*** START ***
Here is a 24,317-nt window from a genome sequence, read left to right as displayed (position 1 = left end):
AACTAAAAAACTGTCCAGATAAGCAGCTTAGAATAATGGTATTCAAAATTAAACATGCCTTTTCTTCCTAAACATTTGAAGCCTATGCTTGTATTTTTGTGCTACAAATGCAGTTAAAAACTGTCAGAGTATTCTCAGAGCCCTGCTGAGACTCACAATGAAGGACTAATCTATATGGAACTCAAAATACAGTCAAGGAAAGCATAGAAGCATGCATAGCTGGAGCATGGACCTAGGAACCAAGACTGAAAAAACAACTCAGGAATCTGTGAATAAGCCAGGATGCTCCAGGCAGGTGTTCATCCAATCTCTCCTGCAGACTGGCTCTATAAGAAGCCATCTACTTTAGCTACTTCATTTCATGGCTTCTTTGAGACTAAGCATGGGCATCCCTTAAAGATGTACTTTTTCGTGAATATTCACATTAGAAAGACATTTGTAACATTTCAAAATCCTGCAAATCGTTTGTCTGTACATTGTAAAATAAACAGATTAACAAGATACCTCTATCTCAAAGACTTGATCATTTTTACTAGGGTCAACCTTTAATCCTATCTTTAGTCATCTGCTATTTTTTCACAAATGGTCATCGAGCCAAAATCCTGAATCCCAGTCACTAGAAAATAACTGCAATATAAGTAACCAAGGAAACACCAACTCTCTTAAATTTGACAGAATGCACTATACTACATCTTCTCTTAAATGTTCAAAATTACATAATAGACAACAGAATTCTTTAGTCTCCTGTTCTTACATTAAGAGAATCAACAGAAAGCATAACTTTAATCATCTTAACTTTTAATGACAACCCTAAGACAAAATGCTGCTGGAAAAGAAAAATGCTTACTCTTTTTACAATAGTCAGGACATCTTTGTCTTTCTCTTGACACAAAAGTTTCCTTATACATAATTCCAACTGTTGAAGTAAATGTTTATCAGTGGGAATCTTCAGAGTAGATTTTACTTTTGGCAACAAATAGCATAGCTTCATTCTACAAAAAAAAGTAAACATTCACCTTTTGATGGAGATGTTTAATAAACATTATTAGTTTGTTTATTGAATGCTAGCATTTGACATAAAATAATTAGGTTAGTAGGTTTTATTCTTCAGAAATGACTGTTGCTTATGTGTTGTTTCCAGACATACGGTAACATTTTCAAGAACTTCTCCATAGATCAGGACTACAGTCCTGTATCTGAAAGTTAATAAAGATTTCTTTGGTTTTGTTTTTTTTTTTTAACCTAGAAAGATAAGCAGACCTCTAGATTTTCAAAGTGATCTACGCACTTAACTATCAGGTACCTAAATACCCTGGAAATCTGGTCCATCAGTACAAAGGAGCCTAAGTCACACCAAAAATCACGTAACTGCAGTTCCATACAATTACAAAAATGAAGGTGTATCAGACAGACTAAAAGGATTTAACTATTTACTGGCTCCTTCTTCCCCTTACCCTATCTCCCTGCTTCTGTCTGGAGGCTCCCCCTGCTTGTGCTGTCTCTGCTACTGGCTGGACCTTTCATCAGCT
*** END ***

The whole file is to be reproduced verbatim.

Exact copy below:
Here is a 24,317-nt window from a genome sequence, read left to right as displayed (position 1 = left end):
AACTAAAAAACTGTCCAGATAAGCAGCTTAGAATAATGGTATTCAAAATTAAACATGCCTTTTCTTCCTAAACATTTGAAGCCTATGCTTGTATTTTTGTGCTACAAATGCAGTTAAAAACTGTCAGAGTATTCTCAGAGCCCTGCTGAGACTCACAATGAAGGACTAATCTATATGGAACTCAAAATACAGTCAAGGAAAGCATAGAAGCATGCATAGCTGGAGCATGGACCTAGGAACCAAGACTGAAAAAACAACTCAGGAATCTGTGAATAAGCCAGGATGCTCCAGGCAGGTGTTCATCCAATCTCTCCTGCAGACTGGCTCTATAAGAAGCCATCTACTTTAGCTACTTCATTTCATGGCTTCTTTGAGACTAAGCATGGGCATCCCTTAAAGATGTACTTTTTCGTGAATATTCACATTAGAAAGACATTTGTAACATTTCAAAATCCTGCAAATCGTTTGTCTGTACATTGTAAAATAAACAGATTAACAAGATACCTCTATCTCAAAGACTTGATCATTTTTACTAGGGTCAACCTTTAATCCTATCTTTAGTCATCTGCTATTTTTTCACAAATGGTCATCGAGCCAAAATCCTGAATCCCAGTCACTAGAAAATAACTGCAATATAAGTAACCAAGGAAACACCAACTCTCTTAAATTTGACAGAATGCACTATACTACATCTTCTCTTAAATGTTCAAAATTACATAATAGACAACAGAATTCTTTAGTCTCCTGTTCTTACATTAAGAGAATCAACAGAAAGCATAACTTTAATCATCTTAACTTTTAATGACAACCCTAAGACAAAATGCTGCTGGAAAAGAAAAATGCTTACTCTTTTTACAATAGTCAGGACATCTTTGTCTTTCTCTTGACACAAAAGTTTCCTTATACATAATTCCAACTGTTGAAGTAAATGTTTATCAGTGGGAATCTTCAGAGTAGATTTTACTTTTGGCAACAAATAGCATAGCTTCATTCTACAAAAAAAAGTAAACATTCACCTTTTGATGGAGATGTTTAATAAACATTATTAGTTTGTTTATTGAATGCTAGCATTTGACATAAAATAATTAGGTTAGTAGGTTTTATTCTTCAGAAATGACTGTTGCTTATGTGTTGTTTCCAGACATACGGTAACATTTTCAAGAACTTCTCCATAGATCAGGACTACAGTCCTGTATCTGAAAGTTAATAAAGATTTCTTTGGTTTTGTTTTTTTTTTTTAACCTAGAAAGATAAGCAGACCTCTAGATTTTCAAAGTGATCTACGCACTTAACTATCAGGTACCTAAATACCCTGGAAATCTGGTCCATCAGTACAAAGGAGCCTAAGTCACACCAAAAATCACGTAACTGCAGTTCCATACAATTACAAAAATGAAGGTGTATCAGACAGACTAAAAGGATTTAACTATTTACTGGCTCCTTCTTCCCCTTACCCTATCTCCCTGCTTCTGTCTGGAGGCTCCCCCTGCTTGTGCTGTCTCTGCTACTGGCTGGACCTTTCATCAGCT